King 'proud' of Morocco's reforms, in particular Family Code, interview
Morocco, Politics, 5/14/2004
Morocco's King Mohammed VI of Morocco said he was "proud" of the reforms he undertook in Morocco since his enthronement almost five years ago, in particular the reform of the former "Mudawana" (Family law) which has been replaced by the so-called "Family Code."
"This Code is meant to consolidate family values to which I am very committed," said the king in an interview published Thursday by the prestigious French magazine "Paris Match" in a 12 page special illustrated with photos of the monarch with his wife, Princess Lalla Salama and his one-year old son, Crown Prince Moulay El Hassan.
In the interview, King Mohammed VI spoke of the democratic process and the socio-economic projects under way in the Kingdom as well as of his role as father.
Reforms of the Code were first announced by King Mohammed VI on October 10. The reformed Code puts family under the joint responsibility of spouses, sets stringent conditions for polygamy, and raises women's age of marriage from 15 to 18.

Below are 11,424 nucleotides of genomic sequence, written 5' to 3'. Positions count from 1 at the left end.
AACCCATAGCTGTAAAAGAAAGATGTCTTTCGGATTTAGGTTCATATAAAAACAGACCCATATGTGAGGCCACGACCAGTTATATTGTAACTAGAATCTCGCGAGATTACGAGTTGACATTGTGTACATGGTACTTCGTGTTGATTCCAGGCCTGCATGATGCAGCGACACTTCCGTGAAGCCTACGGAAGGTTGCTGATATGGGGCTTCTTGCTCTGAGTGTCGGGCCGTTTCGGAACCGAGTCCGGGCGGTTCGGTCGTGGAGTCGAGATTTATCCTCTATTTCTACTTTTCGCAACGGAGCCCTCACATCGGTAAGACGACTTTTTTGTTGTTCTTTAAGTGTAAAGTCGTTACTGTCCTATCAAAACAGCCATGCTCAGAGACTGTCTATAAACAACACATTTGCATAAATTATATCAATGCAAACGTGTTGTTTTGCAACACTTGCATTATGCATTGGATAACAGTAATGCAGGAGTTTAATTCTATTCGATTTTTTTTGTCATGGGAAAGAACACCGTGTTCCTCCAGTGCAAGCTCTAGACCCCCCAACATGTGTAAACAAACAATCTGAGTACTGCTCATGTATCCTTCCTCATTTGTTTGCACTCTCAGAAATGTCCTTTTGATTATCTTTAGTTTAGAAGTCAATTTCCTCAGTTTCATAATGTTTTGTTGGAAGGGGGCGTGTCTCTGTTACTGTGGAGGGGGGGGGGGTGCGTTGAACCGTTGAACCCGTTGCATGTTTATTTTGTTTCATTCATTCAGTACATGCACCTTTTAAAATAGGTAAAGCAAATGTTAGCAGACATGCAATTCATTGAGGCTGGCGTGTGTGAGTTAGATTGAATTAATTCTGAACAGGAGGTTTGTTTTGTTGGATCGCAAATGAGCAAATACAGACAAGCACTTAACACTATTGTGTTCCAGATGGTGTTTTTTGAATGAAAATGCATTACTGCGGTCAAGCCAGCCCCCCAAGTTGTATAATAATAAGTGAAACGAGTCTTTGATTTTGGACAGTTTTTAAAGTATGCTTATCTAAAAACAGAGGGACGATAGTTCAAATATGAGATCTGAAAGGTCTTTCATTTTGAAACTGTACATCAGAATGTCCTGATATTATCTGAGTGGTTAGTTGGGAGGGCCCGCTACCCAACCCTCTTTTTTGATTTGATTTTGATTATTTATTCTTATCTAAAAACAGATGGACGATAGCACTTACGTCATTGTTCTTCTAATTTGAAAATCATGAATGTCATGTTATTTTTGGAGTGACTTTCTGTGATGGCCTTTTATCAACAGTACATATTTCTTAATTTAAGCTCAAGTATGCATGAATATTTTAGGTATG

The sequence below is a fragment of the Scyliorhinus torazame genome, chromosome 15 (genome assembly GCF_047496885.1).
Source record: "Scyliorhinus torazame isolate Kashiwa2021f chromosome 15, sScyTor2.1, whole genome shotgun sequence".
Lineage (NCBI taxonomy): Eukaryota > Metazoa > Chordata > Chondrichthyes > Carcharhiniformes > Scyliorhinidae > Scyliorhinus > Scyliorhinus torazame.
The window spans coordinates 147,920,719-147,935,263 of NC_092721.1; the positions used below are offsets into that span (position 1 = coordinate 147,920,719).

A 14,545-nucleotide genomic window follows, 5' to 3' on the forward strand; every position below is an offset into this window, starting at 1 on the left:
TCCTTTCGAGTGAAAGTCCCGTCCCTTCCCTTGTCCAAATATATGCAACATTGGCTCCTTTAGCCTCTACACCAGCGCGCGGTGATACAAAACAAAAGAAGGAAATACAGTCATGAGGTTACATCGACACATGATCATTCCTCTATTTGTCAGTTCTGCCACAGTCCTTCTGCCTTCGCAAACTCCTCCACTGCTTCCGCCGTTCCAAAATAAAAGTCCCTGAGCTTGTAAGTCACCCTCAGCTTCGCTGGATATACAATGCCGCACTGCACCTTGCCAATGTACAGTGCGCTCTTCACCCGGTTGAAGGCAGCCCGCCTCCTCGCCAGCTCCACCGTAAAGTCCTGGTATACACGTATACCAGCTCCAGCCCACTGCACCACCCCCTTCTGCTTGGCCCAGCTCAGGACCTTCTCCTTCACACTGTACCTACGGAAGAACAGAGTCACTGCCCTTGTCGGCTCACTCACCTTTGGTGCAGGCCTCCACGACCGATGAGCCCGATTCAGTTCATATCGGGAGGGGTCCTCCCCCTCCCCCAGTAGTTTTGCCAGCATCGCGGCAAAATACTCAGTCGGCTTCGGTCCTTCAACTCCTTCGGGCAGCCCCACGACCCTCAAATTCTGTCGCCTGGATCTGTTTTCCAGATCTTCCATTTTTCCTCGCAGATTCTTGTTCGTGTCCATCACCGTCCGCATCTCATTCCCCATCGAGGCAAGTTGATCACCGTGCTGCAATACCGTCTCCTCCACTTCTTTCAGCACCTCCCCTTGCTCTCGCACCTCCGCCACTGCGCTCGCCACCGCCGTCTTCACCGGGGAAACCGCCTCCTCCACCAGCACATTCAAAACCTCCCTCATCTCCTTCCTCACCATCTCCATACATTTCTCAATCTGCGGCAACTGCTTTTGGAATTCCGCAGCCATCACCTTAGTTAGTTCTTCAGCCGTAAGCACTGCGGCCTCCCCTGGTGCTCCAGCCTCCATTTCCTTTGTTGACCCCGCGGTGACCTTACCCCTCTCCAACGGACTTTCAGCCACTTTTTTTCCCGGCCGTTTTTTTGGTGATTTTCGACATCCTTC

The reforms, in harmony with the teachings of Islam, were seen as "revolutionary" and were largely welcomed in the Moroccan society and worldwide.
Specialized jurisdictions have been set up in Moroccan courts to implement the new Code, upon royal instructions. They will be open on holidays and weekends, with qualified cadres specially trained to rule in family matters.
In the interview, the monarch underlined that "what is important, is not to have reformed the Mudawana but to ensure the implementation of the new provisions."
He stressed that "this case will be closed once all conditions for the implementation of the Family code are met," insisting that this code does not only concern women but also the family of which the woman is "an integral part." The king made it clear that this code does not exclude men. "it certainly gives more freedom and security to women, and it is a step forward, but it also concerns the husband and the children," he said.